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What is GAAP?

In the United States, Generally Accepted Accounting Principles (GAAP) is the name for the framework of accounting rules used in the preparation of financial statements. GAAP is created by the Financial Accounting Standards Board (FASB).

The goal of GAAP is to make it so that potential investors can compare financial statements of various companies in order to determine which one(s) they want to invest in, without having to worry that one company appears more profitable on paper simply because it is using a different set of accounting rules.

Who is required to Follow GAAP?

All publicly traded companies are required by the Securities and Exchange Commission to follow GAAP procedures when preparing their financial statements. In addition, because of GAAP’s prevalence in the field of accounting —and because of the resulting fact that accountants are trained according to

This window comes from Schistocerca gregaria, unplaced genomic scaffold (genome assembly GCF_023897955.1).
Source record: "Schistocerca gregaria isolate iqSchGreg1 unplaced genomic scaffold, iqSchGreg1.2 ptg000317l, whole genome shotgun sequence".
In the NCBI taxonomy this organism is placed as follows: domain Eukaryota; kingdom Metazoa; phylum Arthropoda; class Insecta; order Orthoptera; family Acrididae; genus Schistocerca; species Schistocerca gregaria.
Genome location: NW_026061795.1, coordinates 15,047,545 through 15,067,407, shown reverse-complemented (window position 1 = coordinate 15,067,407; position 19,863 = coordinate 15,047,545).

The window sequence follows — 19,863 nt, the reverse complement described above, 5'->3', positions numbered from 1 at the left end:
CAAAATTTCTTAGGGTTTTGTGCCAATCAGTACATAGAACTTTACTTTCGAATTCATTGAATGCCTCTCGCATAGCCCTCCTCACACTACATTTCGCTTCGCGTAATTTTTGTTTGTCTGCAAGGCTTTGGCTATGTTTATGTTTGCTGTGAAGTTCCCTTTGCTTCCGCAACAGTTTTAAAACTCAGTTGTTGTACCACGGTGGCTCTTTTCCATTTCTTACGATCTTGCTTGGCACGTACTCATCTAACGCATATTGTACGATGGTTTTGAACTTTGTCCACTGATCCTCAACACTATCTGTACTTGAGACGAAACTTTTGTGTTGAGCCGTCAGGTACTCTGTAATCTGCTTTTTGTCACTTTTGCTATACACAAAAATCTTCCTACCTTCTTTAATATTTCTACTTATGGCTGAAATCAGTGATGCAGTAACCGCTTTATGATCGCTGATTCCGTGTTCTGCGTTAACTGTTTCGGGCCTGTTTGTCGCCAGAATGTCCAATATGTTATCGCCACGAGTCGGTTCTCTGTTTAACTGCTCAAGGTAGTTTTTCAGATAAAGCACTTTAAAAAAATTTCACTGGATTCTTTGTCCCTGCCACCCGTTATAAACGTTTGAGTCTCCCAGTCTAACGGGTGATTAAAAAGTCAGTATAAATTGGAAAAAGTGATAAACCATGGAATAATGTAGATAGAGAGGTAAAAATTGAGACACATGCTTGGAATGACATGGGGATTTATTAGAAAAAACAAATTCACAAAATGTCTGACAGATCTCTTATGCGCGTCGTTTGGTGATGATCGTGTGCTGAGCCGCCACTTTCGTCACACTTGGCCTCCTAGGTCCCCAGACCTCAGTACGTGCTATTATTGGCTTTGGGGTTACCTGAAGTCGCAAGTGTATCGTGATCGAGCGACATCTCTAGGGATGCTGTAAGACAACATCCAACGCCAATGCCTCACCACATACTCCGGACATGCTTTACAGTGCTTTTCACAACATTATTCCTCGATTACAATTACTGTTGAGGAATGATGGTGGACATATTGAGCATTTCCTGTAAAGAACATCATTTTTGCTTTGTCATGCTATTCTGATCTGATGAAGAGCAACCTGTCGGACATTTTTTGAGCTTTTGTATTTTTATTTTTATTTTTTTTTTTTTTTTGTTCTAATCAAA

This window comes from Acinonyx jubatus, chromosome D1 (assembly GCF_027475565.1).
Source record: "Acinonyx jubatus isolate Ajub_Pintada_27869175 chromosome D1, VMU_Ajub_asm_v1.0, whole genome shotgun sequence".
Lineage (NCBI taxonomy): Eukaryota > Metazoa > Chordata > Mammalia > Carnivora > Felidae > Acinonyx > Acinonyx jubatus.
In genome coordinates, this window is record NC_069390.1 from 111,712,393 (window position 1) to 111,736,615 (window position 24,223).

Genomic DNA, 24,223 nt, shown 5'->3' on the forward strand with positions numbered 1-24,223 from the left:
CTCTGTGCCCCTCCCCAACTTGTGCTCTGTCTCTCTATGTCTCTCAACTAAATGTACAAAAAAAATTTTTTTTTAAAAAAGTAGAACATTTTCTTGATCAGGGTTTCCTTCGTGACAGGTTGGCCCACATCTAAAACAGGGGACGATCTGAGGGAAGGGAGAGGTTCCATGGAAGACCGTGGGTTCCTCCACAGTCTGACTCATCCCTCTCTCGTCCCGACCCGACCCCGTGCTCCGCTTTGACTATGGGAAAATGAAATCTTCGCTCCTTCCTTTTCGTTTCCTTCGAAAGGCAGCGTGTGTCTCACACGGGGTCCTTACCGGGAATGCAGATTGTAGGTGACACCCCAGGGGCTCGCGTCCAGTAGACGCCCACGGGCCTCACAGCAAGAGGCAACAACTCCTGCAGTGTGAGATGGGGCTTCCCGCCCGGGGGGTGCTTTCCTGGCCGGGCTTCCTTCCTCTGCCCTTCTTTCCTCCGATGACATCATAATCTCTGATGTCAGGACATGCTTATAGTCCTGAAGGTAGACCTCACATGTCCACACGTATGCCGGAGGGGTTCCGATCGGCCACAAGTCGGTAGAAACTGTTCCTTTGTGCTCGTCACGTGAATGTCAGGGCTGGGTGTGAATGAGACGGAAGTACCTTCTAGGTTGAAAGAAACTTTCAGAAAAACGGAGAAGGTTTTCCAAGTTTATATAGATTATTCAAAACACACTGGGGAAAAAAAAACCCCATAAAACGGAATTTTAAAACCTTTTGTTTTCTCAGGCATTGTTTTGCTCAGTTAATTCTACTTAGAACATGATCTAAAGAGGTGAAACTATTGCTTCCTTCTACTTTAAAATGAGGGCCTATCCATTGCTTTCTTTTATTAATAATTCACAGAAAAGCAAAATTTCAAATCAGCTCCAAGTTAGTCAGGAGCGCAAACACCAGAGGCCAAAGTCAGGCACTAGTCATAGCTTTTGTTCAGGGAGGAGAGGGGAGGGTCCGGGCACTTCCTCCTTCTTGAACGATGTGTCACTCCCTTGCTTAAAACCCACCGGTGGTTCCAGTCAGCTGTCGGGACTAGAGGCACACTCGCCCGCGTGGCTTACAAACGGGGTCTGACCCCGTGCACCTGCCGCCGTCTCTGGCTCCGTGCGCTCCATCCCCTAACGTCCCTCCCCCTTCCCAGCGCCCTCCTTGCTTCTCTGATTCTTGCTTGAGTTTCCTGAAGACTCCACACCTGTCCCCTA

GAAP when they go through school—many companies follow GAAP even when they are not required to do so.
Governmental entities are required to follow GAAP as well. That said, there are a different set of GAAP guidelines (created by a different regulatory body) for government organizations. So, while they are following GAAP, their financial statements are quite different from those of public companies.

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